How social media dominated the discussions in newsrooms
Social media has become a very resourceful place for news channels to pick news. Twitter trends have dominated the inside discussions in newsrooms. While some hashtags trended before the news programs, some were promoted in the program itself. Throughout the year, we saw top Twitter trends being discussed on the shows. As we have come close to the end of an eventful year, which saw almost half of the population being locked inside their home, let’s look at some hashtags which became the prime time debates in 2020.
After the death of Sushant Singh Rajput, people blamed it on nepotism, favouritism, and cronyism. People like Karan Johar, Salman Khan, Mahesh Bhatt, Aditya Chopra were targeted by the fans of Sushant on social media. Kangana Ranaut jumped in and said that the death of Sushant Singh was a murder. Later, many people got influenced and asked Justice for Late actor Sushant Singh Rajput. The hashtag “JusticeForSushant” kept dominating the Twitter trends. After several days of online protests, few news channels picked the hashtag and debated around it. Later, almost every news channel dived-in and made it the biggest issue of the country for more than 2 months.
When the Citizenship Amendment Act was enacted on 12 December 2020, many people across the country protested against the law saying it was discriminatory to Muslims and was against the secular values of the country. Students of almost 40 universities joined the anti-CAA protest and asked the government to take back the law. However, the government was adamant and kept saying that no Indian will lose its citizenship under this law.
Shaheen Bagh became a topic of debate after hundreds of Muslim women sat on the road at Shaheen Bagh, Delhi asking for the removal of CAA law. While some news channels targeted the protest of Shaheen Bagh saying that it was sponsored by anti-social elements, others showed the bravery of women who were up against a strong government and didn’t lose their ground despite accusations of POK sponsored protest, Biryani, Rs 500, and other things.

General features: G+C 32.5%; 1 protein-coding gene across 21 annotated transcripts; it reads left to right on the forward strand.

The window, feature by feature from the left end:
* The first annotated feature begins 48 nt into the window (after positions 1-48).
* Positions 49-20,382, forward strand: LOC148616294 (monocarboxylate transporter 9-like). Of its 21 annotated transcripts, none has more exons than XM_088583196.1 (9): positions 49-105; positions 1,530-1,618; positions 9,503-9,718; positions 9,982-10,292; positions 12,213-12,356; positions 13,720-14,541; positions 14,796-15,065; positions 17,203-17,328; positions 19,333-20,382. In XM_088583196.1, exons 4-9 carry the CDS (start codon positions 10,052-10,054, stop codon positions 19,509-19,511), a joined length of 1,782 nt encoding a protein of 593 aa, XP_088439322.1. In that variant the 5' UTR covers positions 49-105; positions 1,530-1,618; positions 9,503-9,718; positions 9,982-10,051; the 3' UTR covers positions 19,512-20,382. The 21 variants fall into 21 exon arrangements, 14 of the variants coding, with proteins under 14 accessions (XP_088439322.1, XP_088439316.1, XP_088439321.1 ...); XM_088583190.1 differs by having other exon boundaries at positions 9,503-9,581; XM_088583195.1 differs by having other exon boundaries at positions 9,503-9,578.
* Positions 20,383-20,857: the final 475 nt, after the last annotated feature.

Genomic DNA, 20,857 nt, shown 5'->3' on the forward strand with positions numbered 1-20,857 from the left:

It was 5th December when more than 50 masked men entered the JNU (Jawaharlal Nehru University) campus and attacked students and teachers. Many students were severely injured, professors who tried to intervene were also beaten. The mob escaped after beating the residents of the JNU campus within 3 hours. Student Union President Aishe Ghosh alleged that ABVP (Akhil Bhartiya Vidyarthi Parishad) was responsible for the attack. When the hashtag started trending on Twitter, various news channels covered the news from different perspectives as per their ideological and political inclination. While some blamed the Leftist students, some blamed the ABVP for the violence.
Although it can’t be said the hashtag “#DelhiRiot” was the reason why it was covered in news, we can surely say that videos and images from social media contributed a lot to media channels in the coverage of Delhi Riot. While the north-eastern part of Delhi was burning, Donald Trump was meeting with Narendra Modi in Central Delhi. The hashtags contributed a big part in setting the narrative of the Delhi riots coverage.
Hathras case didn’t become a big issue until it started to trend on Twitter as the incident of gang-rape happened in a rural part of Uttar Pradesh. Prime Time anchors debated the issue of rape, murder, and suppression of Dalits after outrage on social media. It was alleged that a Dalit woman was gang-raped by four upper-caste people in Hathras, Uttar Pradesh.
In the early stage of coronavirus, when the number of cases was in the hundreds, attendees of Tablighi Jamaat at the Markaz in Nizamuddin, Delhi were blamed for being the super-spreader of the virus. It is said that around 5,000 attendees of Tablighi Jamaat, who went to different parts of the country were found Coronavirus positive. Islamophobic hashtags like #CoronaJihad #TalighiJamaatVirus #IslamicCoronavirusJihad trended on Twitter and gave an opportunity for news channels to bash the attendees of Tablighi Jamaat.
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